Ohio ranks 24th among states in overall child well-being, up two spots from last year’s 26th-place ranking, according to the Annie E. Casey Foundation’s 2017 Kids Count Data Book.
The report, which was released Tuesday, evaluates states on child well-being according to their performance in four general categories: economic well-being, education, health and family and community. The data are collected by the Children’s Defense Fund and aggregated by the Annie E. Casey Foundation.
“[Ohio’s] overall results seem to be trending well,” said Ashon McKenzie, policy director at the Ohio branch of the Children’s Defense Fund. “We also recognize, though, that there are still quite a few areas of concern, especially on the economic front.”
Despite the state’s slight improvement on its 2016 overall rank, a look at Ohio’s performance over the past five years suggests that it has gained little to no ground on other states since 2013. Each year during that period, Ohio has ranked between 23rd and 26th overall, following no clear positive or negative trend.
Robin Reese, the executive director of Lucas County Children Services, said she is concerned about child well-being in Ohio. Still, she added, it is important to recognize the report’s limitations when assessing its results.
“While this is helpful information as we develop policies and practices, there are a number of local issues that this report doesn't account for, particularly as they relate to the opiate epidemic,” Mrs. Reese said. “A report like this can’t capture the ground-level issues we are dealing with right now.”
The Ohio Department of Job and Family Services did not return multiple requests for comment.
In the past year, Ohio has seen only modest change in three of the report’s four categories. The state rose from 25th to 22nd in the economic well-being rankings and fell from 30th to 31st in the family and community rankings.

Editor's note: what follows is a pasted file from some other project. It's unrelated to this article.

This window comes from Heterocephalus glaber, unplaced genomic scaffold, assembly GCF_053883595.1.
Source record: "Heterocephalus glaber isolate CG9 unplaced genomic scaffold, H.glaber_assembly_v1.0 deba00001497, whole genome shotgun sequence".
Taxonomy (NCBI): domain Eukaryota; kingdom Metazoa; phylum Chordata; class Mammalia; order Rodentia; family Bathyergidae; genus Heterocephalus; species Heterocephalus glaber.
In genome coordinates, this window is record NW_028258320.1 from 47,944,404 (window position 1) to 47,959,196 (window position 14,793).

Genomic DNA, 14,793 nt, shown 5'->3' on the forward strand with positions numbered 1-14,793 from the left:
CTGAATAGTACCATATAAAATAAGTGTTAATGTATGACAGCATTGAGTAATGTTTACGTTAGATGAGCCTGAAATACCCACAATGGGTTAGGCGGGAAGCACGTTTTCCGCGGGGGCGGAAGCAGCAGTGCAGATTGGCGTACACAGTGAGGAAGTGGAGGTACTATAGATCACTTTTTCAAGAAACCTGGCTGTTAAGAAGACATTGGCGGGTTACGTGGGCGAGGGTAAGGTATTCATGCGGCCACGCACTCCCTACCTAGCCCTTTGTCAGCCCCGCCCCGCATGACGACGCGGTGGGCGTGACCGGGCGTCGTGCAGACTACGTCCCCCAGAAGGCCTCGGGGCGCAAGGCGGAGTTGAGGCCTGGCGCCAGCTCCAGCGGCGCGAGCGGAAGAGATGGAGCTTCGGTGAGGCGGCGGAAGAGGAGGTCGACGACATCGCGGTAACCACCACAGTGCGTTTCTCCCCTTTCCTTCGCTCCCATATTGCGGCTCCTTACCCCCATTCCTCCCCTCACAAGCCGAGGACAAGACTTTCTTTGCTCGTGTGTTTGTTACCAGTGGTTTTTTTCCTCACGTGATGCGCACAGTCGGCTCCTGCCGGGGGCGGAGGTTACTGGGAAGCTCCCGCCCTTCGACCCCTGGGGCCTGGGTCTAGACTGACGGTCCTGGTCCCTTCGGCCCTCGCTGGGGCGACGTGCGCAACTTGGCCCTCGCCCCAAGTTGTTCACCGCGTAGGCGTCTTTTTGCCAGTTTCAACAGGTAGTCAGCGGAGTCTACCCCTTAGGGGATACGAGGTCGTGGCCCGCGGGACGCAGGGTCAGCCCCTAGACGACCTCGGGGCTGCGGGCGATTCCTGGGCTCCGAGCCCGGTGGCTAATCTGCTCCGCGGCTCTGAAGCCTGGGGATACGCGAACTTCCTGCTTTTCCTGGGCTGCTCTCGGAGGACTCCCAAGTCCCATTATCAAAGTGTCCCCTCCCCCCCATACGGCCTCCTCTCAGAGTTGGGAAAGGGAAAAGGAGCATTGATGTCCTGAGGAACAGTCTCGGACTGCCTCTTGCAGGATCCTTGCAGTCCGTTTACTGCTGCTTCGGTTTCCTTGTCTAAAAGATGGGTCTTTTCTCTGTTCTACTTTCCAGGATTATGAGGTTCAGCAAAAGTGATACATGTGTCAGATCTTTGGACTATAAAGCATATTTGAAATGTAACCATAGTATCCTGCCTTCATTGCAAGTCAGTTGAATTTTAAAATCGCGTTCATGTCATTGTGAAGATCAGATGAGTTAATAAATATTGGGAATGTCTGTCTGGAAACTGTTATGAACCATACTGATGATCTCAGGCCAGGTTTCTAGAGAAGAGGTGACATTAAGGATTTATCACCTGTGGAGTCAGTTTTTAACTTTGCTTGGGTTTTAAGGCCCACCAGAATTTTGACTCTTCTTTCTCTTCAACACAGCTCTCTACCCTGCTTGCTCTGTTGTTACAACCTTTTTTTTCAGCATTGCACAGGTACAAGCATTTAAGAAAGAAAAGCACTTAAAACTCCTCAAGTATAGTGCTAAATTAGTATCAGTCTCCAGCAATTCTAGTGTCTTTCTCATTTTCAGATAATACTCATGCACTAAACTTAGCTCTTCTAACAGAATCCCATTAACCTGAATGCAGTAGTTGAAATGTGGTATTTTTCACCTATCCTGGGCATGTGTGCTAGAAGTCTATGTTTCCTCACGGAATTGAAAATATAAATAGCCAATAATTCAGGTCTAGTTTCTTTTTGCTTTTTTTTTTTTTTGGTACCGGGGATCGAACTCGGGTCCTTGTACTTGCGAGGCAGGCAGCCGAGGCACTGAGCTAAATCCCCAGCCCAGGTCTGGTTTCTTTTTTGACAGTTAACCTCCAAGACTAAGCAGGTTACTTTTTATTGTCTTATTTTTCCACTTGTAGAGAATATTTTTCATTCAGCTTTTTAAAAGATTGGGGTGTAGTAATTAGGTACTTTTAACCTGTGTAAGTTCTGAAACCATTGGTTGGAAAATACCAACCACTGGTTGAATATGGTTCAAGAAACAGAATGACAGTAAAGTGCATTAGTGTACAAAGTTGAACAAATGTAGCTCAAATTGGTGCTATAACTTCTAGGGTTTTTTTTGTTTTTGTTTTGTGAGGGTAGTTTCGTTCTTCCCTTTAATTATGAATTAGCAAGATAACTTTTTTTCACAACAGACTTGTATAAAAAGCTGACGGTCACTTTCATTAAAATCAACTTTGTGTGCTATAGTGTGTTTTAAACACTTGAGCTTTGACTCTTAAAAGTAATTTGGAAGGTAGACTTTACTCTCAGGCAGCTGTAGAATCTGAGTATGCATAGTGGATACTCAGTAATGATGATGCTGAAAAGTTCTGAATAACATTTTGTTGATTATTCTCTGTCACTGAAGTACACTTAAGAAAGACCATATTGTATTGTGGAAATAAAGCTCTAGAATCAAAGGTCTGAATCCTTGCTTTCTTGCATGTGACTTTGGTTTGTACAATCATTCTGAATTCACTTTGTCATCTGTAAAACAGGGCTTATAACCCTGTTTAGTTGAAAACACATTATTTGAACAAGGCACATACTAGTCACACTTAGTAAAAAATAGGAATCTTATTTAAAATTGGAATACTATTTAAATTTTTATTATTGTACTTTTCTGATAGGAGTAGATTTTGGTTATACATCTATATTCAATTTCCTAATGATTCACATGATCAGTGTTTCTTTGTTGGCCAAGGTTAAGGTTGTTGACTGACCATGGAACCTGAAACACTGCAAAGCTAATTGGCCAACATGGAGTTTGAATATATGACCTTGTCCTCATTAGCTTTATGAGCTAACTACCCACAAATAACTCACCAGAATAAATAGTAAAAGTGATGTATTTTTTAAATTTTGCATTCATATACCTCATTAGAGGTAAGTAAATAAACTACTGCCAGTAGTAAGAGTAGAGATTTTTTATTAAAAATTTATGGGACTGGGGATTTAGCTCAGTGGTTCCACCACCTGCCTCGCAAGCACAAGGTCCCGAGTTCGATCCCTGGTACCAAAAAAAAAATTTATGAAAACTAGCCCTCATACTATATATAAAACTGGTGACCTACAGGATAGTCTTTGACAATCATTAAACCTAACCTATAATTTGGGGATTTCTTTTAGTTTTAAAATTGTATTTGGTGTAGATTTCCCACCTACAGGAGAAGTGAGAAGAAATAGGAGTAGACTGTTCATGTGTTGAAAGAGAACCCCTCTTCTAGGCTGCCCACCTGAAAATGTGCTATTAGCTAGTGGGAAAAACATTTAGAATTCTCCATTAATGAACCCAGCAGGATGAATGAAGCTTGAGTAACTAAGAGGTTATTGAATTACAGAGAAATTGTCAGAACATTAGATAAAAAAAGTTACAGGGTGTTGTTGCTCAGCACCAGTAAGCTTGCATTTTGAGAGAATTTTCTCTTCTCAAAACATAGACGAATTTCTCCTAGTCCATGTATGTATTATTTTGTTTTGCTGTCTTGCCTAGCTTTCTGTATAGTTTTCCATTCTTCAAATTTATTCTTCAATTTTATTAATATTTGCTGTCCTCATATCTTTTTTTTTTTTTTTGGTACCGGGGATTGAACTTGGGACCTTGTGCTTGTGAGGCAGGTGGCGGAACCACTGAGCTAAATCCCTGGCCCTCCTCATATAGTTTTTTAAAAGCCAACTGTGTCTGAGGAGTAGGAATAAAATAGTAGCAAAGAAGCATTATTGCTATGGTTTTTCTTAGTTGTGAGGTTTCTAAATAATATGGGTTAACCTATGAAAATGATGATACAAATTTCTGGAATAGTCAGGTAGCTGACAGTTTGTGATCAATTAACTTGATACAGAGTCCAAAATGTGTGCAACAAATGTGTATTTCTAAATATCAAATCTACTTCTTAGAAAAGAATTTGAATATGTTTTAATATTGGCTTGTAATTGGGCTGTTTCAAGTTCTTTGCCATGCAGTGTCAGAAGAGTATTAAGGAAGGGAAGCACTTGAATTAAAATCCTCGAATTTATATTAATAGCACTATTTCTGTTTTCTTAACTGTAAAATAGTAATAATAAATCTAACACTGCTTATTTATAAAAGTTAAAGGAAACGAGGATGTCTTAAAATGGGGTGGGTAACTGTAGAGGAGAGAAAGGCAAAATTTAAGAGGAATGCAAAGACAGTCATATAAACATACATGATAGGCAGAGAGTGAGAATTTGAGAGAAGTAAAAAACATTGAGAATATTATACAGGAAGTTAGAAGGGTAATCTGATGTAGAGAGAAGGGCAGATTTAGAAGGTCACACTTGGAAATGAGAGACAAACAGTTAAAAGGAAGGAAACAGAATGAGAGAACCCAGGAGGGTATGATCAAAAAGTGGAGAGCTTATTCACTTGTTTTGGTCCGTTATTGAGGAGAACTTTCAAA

It dropped from 19th to 23rd in the health rankings due in part to a 3 percent increase in the rate of child and teen deaths.
In the education category, however, the state fell sharply in the rankings. Since last year, Ohio sank from 17th to 27th, a decline driven largely by a 4 percent increase in the number of high school students not graduating on time.
Jim Gault, Toledo Public Schools’ chief academic officer, voiced concern about the state’s poor performance in the education category but stressed that Toledo has been working to increase access to preschool, improve reading proficiency at elementary schools, and boost its graduation rate. Still, Mr. Gault said he could not speculate as to whether Toledo would fair any better in the county-level education rankings, set for release later this year, than Ohio did in the state rankings.
The Ohio Department of Education declined to comment on the 2017 Data Book.
Mr. McKenzie hopes that legislators in Columbus will keep in mind the report’s findings — especially Ohio’s struggles with education — as they finalize the state budget.
“There have been calls from some of our partner organizations for funding for early childhood education,” he said. “This is something we’re supportive of and want to see our state move forward in.”
Michigan, meanwhile, ranked 32nd overall, down one spot from its 2016 ranking.
Like Ohio, Michigan has been stagnant in the rankings over the past five years, always falling between 31st and 33rd.
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